“Our data show that acute vegetative state is certainly not rare among patients admitted to intensive care”, says Dr Laureys. “What is important to note is that it may be transient and that the prognosis for patients with impaired consciousness depends to a great extent on the nature of the brain damage.” While recovery of consciousness in patients with non-traumatic (compared to traumatic) brain injuries is less assured and mortality is higher, a significant proportion of these patients also recover some consciousness. Dr Laureys: “The study underlines the importance of extreme caution in any decision to limit the life chances of patients during the acute phase of a vegetative state.”
It is general medical practice at the moment to stop treatment after 3 months for non-traumatic patients, and after a year for traumatic patients. Traumatic patients are those who have suffered brain injury typically in a car accident or serious fall. Non-traumatic brain injuries are those associated with oxygen deprivation, for instance when a patient stops breathing after a heart attack. The vegetative state can also be observed after intoxication or after infection of the brain – in such cases predicting outcome is even more challenging. Legal and medical guidelines across the developed world permit stopping medical treatment when it is no longer justified. It is even considered unethical to continue treatment, says Dr Laureys. So there is clearly a huge problem for physicians and families, and most obviously for the patient, when states of consciousness are incorrectly diagnosed.
A combined study carried out by other research teams in Liège and Brussels (Belgium) has examined the accuracy of diagnoses of patients in a vegetative or minimally conscious state. Studies done as long ago as 1993 showed a high rate of false diagnoses. Guidelines have been published since then to try to clarify criteria, with new guidelines for what was defined as a separate category, the minimally conscious state, a condition distinct from coma or the vegetative state. Patients are considered to be in a minimally conscious state if they show deliberate behavior, that is behavior which is the result of some degree of conscious thought processes, and if they exhibit it often enough, even if erratically, that doctors can distinguish their responses from purely reflex actions.
Vegetative State: 40% of Patients Wrongly Diagnosed
“The study showed how very hard it is to disentangle the minimally conscious state from the vegetative state”, says Dr Laureys. “Physicians and family are faced with a patient who cannot communicate. But it is known that a minimally conscious state indicates better chances of recovery, and that these patients can perceive emotion, so their management should be very different.”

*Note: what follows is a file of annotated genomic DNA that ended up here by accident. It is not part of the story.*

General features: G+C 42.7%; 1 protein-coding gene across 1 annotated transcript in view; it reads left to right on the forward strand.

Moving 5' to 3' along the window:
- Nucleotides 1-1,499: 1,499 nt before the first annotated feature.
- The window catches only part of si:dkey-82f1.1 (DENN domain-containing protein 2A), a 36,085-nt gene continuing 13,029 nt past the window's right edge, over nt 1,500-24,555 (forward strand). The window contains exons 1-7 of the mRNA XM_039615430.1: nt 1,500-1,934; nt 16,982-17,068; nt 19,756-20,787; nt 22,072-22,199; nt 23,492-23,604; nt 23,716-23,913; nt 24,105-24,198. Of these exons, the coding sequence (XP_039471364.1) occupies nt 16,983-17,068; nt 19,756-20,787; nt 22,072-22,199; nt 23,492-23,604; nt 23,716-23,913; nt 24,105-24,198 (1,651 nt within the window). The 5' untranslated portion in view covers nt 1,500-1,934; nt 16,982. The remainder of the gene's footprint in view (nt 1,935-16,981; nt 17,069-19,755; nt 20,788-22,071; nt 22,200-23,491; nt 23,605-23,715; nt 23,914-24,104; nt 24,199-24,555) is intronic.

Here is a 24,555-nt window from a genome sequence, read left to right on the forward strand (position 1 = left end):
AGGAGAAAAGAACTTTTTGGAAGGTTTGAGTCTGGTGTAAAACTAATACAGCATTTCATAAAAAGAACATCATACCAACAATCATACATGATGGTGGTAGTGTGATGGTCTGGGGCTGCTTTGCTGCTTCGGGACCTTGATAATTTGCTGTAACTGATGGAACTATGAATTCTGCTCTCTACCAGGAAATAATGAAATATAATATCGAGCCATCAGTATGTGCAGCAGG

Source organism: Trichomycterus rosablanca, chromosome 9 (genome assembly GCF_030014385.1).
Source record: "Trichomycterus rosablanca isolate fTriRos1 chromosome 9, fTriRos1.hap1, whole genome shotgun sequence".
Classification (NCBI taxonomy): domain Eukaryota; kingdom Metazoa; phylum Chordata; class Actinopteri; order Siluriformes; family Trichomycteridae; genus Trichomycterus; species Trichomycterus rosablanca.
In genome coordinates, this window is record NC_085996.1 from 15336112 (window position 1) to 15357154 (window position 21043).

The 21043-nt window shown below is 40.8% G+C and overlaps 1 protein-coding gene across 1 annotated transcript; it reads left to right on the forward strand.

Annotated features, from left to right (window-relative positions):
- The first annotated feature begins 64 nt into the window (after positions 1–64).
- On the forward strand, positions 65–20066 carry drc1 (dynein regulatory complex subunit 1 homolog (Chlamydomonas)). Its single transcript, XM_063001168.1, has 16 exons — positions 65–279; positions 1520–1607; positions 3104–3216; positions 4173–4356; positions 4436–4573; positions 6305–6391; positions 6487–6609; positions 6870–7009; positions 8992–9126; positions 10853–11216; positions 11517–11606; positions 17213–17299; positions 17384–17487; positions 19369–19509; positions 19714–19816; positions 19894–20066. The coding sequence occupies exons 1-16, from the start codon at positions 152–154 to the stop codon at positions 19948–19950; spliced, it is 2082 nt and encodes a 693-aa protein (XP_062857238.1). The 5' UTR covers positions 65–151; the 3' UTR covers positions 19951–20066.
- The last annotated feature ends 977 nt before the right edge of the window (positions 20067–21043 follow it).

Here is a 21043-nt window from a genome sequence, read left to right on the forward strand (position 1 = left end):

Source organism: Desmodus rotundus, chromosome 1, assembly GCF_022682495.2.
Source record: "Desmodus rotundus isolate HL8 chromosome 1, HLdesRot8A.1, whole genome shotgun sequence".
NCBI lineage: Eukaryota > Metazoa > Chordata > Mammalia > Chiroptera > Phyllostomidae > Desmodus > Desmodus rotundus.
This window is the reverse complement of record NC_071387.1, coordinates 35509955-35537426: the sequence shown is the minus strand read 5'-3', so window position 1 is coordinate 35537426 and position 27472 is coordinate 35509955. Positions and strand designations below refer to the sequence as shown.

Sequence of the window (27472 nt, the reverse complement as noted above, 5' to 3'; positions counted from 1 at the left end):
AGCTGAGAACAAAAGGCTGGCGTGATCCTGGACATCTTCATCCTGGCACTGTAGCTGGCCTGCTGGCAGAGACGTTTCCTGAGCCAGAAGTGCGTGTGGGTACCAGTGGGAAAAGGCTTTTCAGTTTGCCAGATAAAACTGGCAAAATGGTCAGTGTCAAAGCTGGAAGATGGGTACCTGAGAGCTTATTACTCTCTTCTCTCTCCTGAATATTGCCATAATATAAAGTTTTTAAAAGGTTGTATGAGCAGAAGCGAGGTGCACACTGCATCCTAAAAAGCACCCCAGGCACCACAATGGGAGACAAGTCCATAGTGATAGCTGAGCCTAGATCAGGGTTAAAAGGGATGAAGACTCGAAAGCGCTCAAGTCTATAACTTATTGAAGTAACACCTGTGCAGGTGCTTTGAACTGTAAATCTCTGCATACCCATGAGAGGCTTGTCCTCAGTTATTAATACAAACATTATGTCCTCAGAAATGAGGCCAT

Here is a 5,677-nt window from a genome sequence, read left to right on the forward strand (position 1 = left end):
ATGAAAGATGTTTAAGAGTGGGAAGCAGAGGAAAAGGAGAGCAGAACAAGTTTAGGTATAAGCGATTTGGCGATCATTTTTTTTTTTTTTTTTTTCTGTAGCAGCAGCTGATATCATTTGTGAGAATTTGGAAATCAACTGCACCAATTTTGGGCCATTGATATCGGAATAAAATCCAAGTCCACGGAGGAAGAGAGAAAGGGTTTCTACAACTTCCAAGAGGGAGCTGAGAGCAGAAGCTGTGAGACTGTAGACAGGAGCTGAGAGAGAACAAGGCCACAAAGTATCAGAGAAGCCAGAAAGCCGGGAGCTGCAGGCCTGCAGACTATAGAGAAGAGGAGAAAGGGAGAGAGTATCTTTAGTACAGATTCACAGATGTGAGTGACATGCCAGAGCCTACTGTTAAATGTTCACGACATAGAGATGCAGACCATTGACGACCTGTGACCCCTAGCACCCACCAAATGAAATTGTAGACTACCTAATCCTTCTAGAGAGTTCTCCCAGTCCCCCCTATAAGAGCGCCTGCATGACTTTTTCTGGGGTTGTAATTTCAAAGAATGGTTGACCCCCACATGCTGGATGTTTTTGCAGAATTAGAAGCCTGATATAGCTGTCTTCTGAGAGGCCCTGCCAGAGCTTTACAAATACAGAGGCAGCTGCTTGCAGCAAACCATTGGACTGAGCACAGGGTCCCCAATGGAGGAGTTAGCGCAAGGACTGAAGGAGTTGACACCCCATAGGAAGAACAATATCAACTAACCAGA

For the study reported at the European Neurological Society congress, over a hundred patients were selected, around a third of whom had traumatic injuries. Just under half were studied during the acute stage, that is during the first four weeks after the injury, the rest at the chronic stage, that is patients who had suffered injury at least four weeks previously. These patients had been diagnosed by teams of medical staff as in a vegetative or minimally conscious state, or designated as “unsure” which state. The study employed two skilled researchers to examine patients, classifying them according to the Coma Recovery Scale - Revised which is widely considered a very promising tool in coma assessment. Using the scale, researchers were able to establish that around 40% of patients were wrongly diagnosed as in a vegetative state, when they in fact registered the awareness levels of minimal consciousness. In those patients health workers had diagnosed as in a minimally conscious state, 10% were actually communicating functionally. The results show a strong tendency to underestimate levels of consciousness in brain injury patients. In those cases where medical teams had recorded an unsure diagnosis, around 90% were found to be minimally conscious, using the Coma Recovery Scale-Revised.
Level of Misdiagnosis Has Not Decreased in 15 Years.
The study thus concluded that although medical teams are more aware of the issues surrounding the vegetative state than in the past, and although medical guidelines are available, diagnostic skills remain poor. Comparing past studies on this issue shows that the level of misdiagnosis has not decreased in the last 15 years.
“These studies should foster debate about appropriate standards of care for these patients, and about end of life limitations,” says Dr Laureys whose team are the only non-American participants included in the American Academy of Neurology Committee for the Development of Practice Guidelines for the Vegetative and Minimally Conscious State currently looking at this issue. So far, no court worldwide has agreed that care should be withdrawn from patients classified as minimally conscious.